Just did a quick search on Autotrader. Scottsdale AZ, Cayman S, 34,900miles 37k miles asking. Quick 1 hour flight drive it home in 3 hours;-) 33k miles, S, 31k miles.

Theres a ton out there closer than NYC out of the snow belt. Hell us AZ types don't often run them in the rain!!

http://www.autotrader.com/cars-for-...00&showcaseOwnerId=73009&startYear=1981&Log=0

Keep looking you'll find your baby closer. It took me over 6 months to find my perfect PDK rocket.


Machog
 

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I have looked and as best I can find, there is absolutely zero science supporting this claim. I believe it comes from the old days when people used natural oil--a totally different kettle of fish. There is no reason to change synthetic oil any more frequently than 10K or once per year. I ask that anyone who says differently supply a scientific source--not an anecdote--to support their claim. All the manufacturers of both cars and synthetic oils disagree with the 5-8K mile interval stated above. That in itself should tell you something.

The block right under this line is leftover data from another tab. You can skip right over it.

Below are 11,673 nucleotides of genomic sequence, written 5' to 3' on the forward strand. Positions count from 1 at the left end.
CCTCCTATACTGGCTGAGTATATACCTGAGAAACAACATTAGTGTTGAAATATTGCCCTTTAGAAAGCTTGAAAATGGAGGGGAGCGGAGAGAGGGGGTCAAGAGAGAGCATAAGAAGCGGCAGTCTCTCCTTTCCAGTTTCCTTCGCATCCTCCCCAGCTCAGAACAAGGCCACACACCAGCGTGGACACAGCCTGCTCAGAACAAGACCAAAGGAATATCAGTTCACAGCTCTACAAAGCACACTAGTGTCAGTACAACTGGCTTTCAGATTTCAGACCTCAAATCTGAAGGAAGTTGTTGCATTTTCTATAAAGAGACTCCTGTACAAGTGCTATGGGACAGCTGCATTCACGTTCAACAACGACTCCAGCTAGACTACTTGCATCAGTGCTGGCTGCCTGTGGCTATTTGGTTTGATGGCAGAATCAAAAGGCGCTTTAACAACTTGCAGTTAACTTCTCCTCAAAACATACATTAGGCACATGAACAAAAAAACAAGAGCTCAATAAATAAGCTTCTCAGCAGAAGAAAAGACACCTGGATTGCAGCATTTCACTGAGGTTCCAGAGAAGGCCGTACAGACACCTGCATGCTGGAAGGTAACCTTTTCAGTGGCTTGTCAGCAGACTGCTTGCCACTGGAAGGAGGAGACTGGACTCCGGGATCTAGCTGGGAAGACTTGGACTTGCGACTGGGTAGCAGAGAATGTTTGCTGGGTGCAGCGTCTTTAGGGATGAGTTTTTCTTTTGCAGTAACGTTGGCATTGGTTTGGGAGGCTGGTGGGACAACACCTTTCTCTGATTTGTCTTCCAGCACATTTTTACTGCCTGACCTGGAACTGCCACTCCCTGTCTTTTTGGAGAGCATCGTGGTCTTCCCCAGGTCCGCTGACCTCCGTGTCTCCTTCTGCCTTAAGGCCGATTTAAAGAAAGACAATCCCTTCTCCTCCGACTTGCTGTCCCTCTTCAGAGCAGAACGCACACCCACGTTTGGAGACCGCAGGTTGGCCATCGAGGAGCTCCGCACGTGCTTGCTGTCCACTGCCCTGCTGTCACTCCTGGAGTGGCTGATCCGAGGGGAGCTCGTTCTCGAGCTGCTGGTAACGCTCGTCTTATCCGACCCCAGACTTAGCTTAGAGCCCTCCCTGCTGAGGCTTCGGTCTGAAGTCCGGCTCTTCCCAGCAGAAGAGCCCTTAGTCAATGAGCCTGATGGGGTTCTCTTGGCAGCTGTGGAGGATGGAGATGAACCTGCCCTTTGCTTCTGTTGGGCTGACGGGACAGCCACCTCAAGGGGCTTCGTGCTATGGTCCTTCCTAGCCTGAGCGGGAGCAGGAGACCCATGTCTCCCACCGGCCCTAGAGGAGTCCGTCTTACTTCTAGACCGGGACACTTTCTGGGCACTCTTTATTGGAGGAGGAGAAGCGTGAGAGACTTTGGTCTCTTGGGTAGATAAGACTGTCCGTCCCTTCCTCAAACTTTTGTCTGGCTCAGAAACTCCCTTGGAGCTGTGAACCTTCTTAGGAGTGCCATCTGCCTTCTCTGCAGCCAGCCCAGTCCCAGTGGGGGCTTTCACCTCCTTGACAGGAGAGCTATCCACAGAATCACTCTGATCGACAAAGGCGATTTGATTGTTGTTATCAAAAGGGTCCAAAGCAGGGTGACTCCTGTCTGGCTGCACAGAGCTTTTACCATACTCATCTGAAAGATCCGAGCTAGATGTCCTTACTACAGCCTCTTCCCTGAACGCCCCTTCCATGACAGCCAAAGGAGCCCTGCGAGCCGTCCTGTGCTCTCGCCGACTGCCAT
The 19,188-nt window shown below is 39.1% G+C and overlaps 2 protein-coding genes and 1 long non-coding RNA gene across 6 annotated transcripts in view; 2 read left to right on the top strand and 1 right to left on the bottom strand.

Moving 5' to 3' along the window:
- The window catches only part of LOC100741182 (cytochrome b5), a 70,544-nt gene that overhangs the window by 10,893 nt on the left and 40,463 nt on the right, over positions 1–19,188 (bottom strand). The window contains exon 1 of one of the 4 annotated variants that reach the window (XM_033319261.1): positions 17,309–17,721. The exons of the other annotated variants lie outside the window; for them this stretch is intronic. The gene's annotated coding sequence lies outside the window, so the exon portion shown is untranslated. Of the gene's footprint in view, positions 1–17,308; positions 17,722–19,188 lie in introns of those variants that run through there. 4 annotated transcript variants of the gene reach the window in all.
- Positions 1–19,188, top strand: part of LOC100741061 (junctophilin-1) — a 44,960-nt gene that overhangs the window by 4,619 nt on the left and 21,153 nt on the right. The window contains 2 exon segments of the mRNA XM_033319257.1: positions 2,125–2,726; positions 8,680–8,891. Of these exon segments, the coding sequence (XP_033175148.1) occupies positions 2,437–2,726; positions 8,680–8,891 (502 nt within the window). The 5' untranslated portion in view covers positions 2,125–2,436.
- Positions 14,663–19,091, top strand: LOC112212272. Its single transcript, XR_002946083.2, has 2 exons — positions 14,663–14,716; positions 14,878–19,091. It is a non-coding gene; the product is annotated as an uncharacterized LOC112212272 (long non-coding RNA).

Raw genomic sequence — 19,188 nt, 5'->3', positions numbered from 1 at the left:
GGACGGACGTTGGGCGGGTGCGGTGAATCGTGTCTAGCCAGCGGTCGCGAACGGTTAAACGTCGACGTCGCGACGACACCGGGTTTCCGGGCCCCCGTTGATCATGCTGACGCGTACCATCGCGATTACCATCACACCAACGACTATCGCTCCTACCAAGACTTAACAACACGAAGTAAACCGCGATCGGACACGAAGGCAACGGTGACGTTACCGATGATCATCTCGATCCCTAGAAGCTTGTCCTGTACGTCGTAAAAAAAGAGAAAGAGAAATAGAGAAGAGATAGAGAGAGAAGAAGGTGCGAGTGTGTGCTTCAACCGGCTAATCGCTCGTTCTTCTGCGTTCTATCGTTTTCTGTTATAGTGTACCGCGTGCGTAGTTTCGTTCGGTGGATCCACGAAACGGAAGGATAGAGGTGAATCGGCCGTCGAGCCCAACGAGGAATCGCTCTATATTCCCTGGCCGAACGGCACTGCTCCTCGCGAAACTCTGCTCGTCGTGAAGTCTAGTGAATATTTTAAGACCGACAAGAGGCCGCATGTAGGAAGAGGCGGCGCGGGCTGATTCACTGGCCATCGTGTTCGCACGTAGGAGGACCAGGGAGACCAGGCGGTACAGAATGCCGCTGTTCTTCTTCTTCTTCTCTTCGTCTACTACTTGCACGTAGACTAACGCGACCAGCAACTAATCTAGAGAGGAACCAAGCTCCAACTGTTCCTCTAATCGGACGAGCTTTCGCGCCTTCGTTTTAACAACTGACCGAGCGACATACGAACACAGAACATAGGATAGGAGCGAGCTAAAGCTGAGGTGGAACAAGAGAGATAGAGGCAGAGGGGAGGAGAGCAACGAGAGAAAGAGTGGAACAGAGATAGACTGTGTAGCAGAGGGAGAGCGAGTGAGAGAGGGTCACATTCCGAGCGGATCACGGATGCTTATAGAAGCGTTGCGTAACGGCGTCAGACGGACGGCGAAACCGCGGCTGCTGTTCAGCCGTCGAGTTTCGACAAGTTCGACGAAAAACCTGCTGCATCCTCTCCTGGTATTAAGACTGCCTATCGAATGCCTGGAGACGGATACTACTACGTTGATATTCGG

I used to do 10k Mobil 1 10w-40 oil changes but the wear metals were too high. Switched to 5000 and lead back in line (bearings) 10k Mobil 1 oil changes may have worked when they used the original formula with 100% synthetic PAO stock, not this crap they sell in stores these days, about 5% PAO, after the Mobil v Castrol lawsuit. AMSOIL, Motul, Redline, and Joe Gibbs still make true old fashioned synthetic oil, not this Group III junk Mobil 1 passes off as equal to a Group IV oil. Mobil 1 does make a 10W-40 which measures up, but only for motorcycles (10k+ RPM redlines).